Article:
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Publication numberUS3469590 A
Publication typeGrant
Publication dateSep 30, 1969
Filing dateOct 17, 1966
Priority dateOct 17, 1966
Publication numberUS 3469590 A, US 3469590A, US-A-3469590, US3469590 A, US3469590A
InventorsBarker George E
Original AssigneeMonsanto Co
Export CitationBiBTeX, EndNote, RefMan
External Links: USPTO, USPTO Assignment, Espacenet
Modulating control valve
US 3469590 A
Abstract  available in
Images(4)
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Claims  available in
Description  (OCR text may contain errors)

Sept. 30, 1969 G. E. BARKER 3,469,590

MODULATING CONTROL VALVE Filed Oct. 17, 1966 4 Sheets-Sheet FIG.'I

4 t FIG. 2

5O INVENTOR GEORGE E. BARKER 46 ATTORNEY Sept. 30, 1969 a. E. BARKER MODULATING CONTROL VALVE 4 Sheets-Sheet 3 Filed Oct. 17, 1966 CONSTANT COIL VOLTAGE MAGN ETIC FORCE CLOSED OPEN v PLUNGER LIFT FIG. 7

V0 LTAG E TIME START OF CYCLE 6 INVENTOR GEORGE E. BARKER ATTORNEY Sept. 30, 1969 G. E. BARKER 3,469,590

MODULATING CONTROL VALVE Filed Oct. 17, 1966 4 Sheets-Sheet 4 LB DEC REASING FLOW FLOW RATE (QF. M)

INCREASNG FLOW TEMPERATURE CHANGE (F) F 8 INVENTOR GEORGE E BARKER BY W%W v ATTORNEY United States Patent U.S. Cl. 1371 9 Claims ABSTRACT OF THE DISCLOSURE A furnace control system employing a unique type of control valve for regulating the flow of fuel to the heating member. The valve includes a movable plunger which will move from the valve seat to the open position when a control signal to the solenoid coil of the valve exceeds a predetermined set point value. The plunger will move to a position of minimum modulation which is established between the upper limit of plunger travel and the valve seat. The upper limit of the plunger movement is defined by a nonmagnetic element. When the plunger reaches the position of minimum modulation, it can thereafter be modulated by signals to the solenoid coil. During the travel from the valve seat to the position of minimum modulation, the plunger moves through a magnetically unstable region and during the position of modulation the plunger moves through a magnetically stable region. A second type of valve plunger including two sections which are attached but nevertheless movable with respect to each other is also disclosed.

This invention relates in general to certain new and useful improvements in temperature control systems and more particularly to a modulating temperature control system and method for maintaining a relatively constant temperature within a selected environment.

In recent years, there has been an increasing demand for efiicient and low cost temperature control systems both in industrial and domestic use. Most of the existing industrial type of temperature control systems and particularly the furnace control systems are too expensive and not readily adaptable for home furnace control systems.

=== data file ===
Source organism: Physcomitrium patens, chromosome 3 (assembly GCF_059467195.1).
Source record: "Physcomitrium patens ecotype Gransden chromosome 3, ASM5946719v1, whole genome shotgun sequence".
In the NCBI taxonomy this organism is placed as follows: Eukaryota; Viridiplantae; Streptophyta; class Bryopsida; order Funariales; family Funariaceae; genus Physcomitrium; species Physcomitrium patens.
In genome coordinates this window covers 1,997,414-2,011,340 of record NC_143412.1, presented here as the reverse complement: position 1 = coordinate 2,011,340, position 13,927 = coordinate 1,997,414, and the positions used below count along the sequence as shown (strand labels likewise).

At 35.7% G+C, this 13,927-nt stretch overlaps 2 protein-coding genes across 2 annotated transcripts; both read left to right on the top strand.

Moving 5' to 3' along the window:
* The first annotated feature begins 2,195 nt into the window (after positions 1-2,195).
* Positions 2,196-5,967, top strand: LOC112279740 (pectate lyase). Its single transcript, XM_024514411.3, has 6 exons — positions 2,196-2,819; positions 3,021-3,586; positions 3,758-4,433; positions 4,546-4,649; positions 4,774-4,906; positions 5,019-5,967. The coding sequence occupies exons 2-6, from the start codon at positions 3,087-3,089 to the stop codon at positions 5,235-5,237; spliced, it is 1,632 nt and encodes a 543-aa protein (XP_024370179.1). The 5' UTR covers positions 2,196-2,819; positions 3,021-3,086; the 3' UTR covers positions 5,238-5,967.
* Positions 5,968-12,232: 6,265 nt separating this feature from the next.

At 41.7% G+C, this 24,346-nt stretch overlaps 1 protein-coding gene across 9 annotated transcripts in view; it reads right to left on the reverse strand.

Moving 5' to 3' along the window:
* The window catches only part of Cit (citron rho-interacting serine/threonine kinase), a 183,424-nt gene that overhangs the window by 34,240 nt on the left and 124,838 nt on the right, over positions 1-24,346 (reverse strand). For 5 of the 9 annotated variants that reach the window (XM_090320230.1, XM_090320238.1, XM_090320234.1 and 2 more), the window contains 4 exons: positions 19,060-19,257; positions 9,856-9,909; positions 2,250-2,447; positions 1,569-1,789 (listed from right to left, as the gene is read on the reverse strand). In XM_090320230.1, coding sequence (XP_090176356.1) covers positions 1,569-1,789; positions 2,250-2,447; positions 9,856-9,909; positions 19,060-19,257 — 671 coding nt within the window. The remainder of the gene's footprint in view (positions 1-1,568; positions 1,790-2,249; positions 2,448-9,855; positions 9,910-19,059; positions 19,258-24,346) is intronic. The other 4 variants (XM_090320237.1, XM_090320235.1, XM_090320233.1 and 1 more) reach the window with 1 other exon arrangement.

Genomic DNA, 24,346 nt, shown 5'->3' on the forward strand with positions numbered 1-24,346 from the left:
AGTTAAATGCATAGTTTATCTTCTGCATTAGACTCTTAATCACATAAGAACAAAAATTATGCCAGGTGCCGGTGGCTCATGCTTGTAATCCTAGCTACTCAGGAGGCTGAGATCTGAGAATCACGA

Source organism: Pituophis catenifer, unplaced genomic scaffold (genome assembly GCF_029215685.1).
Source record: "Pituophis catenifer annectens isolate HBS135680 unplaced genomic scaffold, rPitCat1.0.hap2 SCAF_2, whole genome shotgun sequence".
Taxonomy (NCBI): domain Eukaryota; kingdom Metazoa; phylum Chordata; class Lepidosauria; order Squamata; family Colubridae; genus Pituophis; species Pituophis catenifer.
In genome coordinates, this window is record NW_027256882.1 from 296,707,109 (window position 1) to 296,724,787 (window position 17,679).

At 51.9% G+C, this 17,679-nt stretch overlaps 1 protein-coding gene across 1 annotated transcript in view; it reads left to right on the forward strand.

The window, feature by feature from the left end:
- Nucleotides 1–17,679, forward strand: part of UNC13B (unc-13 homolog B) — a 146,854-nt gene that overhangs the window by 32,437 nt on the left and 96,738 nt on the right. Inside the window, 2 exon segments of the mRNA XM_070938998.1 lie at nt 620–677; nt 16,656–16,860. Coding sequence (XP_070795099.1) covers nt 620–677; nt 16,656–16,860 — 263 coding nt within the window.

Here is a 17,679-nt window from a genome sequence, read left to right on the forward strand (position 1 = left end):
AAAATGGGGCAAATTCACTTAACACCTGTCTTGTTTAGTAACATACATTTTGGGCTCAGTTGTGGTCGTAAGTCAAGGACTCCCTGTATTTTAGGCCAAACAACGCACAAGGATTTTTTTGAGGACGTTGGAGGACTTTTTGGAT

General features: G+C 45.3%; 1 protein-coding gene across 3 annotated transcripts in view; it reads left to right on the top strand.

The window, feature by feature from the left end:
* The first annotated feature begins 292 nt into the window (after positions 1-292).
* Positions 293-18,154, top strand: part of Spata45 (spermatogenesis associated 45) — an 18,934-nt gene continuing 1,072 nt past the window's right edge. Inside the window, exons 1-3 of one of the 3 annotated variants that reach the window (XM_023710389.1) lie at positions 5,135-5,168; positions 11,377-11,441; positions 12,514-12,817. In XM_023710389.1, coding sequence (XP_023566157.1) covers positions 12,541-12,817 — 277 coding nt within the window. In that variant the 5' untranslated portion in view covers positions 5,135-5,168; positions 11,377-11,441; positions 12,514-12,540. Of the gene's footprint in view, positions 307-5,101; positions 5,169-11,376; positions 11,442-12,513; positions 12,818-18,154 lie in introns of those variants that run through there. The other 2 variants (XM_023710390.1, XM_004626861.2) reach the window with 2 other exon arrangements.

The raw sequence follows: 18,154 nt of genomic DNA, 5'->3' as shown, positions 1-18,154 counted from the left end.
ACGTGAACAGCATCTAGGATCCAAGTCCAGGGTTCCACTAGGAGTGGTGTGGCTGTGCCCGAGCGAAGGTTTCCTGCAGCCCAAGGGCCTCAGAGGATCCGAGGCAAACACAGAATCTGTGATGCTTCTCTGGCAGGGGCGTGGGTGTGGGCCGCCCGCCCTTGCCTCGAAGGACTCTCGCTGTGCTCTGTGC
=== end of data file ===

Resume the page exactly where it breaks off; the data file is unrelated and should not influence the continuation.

The conventional domestic hot-air gas furnace in typical home furnace control systems is controlled by an off-on thermostat, which in turn controls the gas to a burner by means of an ofi-on solenoid valve. This type of arrangement produces a situation where the furnace is either on at full capacity or completely off. Conventional heat anticipators have been commonly used in connection with furnace systems of this type in order to reduce overshoot and undershoot conditions. However, temperature cycling still occurs along with the undesirable cold blasts of air at both the beginning and the end of the heating cycle. Cycling is more severe in relatively mild weather when the demand is low in relation to the furnace capacity.

Conventional modulating control valves which are commercially available are not feasible for use in temperature control systems since they are not capable of effective modulating action in the low flow ranges and moreover would modulate below the minimum flow rate necessary to sustain operation of a burner. Furthermore, actuators of the type described have undesirable features when applied to furnace control systems. A conventional gas burner cannot be operated below a certain minimum gas rate without a flame-out. The flame-out could lead to a dangerous accumulation of gas if the valve were not immediately shut off. A conventional modulating valve would continue to modulate the gas flow all the way to zero flow. Consequently, a conventional modulating valve would create a dangerous situation and would, therefore, be unfeasible for use in furnace control systems.

ice

OBJECTS It is, therefore, the primary object of the present invention to provide a temperature control system which is capable of producing a constant and uniform temperature without drafts in a selected environment.

It is another object of the present invention to provide a temperature control system of the type stated and a method of controlling temperature where the fuel rate to the temperature producing element can be modulated for close temperature control, thereby eliminating temperature cycling.

It is an additional object of the present invention to produce a temperature control system of the type stated which does not require elaborate control valve actuators and other expensive servomechanism components and can, therefore, be manufactured and installed at a relatively low cost.

It is also an object of the present invention to provide a furnace control system of the type stated which is highly efiicient in its operation and which is adaptable to both industrial and home furnace control systems.